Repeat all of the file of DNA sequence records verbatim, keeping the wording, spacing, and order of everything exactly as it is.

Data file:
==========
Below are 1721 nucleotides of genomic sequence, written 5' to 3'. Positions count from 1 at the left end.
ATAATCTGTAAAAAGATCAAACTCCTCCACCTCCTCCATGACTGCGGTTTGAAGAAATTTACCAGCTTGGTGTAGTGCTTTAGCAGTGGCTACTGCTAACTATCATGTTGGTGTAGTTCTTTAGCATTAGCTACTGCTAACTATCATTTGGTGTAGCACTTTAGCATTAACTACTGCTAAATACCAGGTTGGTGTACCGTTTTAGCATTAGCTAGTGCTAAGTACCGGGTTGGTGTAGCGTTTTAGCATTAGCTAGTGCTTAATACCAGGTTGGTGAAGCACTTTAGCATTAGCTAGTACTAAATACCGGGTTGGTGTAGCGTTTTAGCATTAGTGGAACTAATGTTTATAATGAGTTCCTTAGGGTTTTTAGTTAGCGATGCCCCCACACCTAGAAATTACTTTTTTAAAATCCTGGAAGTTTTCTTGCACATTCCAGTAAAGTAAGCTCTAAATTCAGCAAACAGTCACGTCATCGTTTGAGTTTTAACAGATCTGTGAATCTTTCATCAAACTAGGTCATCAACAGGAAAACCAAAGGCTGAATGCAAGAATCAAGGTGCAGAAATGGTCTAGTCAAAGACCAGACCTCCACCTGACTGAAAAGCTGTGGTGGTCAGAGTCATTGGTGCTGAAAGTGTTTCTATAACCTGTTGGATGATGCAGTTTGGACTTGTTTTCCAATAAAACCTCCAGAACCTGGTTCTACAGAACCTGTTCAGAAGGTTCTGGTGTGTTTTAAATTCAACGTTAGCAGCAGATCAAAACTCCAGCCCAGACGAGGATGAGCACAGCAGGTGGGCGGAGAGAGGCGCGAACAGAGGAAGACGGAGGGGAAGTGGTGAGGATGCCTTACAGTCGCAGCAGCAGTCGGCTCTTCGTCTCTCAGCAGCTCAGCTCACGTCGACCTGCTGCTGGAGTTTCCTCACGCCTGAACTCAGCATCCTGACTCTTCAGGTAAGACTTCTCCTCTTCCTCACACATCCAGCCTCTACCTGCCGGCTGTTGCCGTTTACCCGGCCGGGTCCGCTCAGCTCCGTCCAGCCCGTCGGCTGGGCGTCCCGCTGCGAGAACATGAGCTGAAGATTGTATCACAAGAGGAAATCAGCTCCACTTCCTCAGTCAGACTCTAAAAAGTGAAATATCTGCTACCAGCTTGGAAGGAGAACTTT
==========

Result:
Below are 1721 nucleotides of genomic sequence, written 5' to 3'. Positions count from 1 at the left end.
ATAATCTGTAAAAAGATCAAACTCCTCCACCTCCTCCATGACTGCGGTTTGAAGAAATTTACCAGCTTGGTGTAGTGCTTTAGCAGTGGCTACTGCTAACTATCATGTTGGTGTAGTTCTTTAGCATTAGCTACTGCTAACTATCATTTGGTGTAGCACTTTAGCATTAACTACTGCTAAATACCAGGTTGGTGTACCGTTTTAGCATTAGCTAGTGCTAAGTACCGGGTTGGTGTAGCGTTTTAGCATTAGCTAGTGCTTAATACCAGGTTGGTGAAGCACTTTAGCATTAGCTAGTACTAAATACCGGGTTGGTGTAGCGTTTTAGCATTAGTGGAACTAATGTTTATAATGAGTTCCTTAGGGTTTTTAGTTAGCGATGCCCCCACACCTAGAAATTACTTTTTTAAAATCCTGGAAGTTTTCTTGCACATTCCAGTAAAGTAAGCTCTAAATTCAGCAAACAGTCACGTCATCGTTTGAGTTTTAACAGATCTGTGAATCTTTCATCAAACTAGGTCATCAACAGGAAAACCAAAGGCTGAATGCAAGAATCAAGGTGCAGAAATGGTCTAGTCAAAGACCAGACCTCCACCTGACTGAAAAGCTGTGGTGGTCAGAGTCATTGGTGCTGAAAGTGTTTCTATAACCTGTTGGATGATGCAGTTTGGACTTGTTTTCCAATAAAACCTCCAGAACCTGGTTCTACAGAACCTGTTCAGAAGGTTCTGGTGTGTTTTAAATTCAACGTTAGCAGCAGATCAAAACTCCAGCCCAGACGAGGATGAGCACAGCAGGTGGGCGGAGAGAGGCGCGAACAGAGGAAGACGGAGGGGAAGTGGTGAGGATGCCTTACAGTCGCAGCAGCAGTCGGCTCTTCGTCTCTCAGCAGCTCAGCTCACGTCGACCTGCTGCTGGAGTTTCCTCACGCCTGAACTCAGCATCCTGACTCTTCAGGTAAGACTTCTCCTCTTCCTCACACATCCAGCCTCTACCTGCCGGCTGTTGCCGTTTACCCGGCCGGGTCCGCTCAGCTCCGTCCAGCCCGTCGGCTGGGCGTCCCGCTGCGAGAACATGAGCTGAAGATTGTATCACAAGAGGAAATCAGCTCCACTTCCTCAGTCAGACTCTAAAAAGTGAAATATCTGCTACCAGCTTGGAAGGAGAACTTT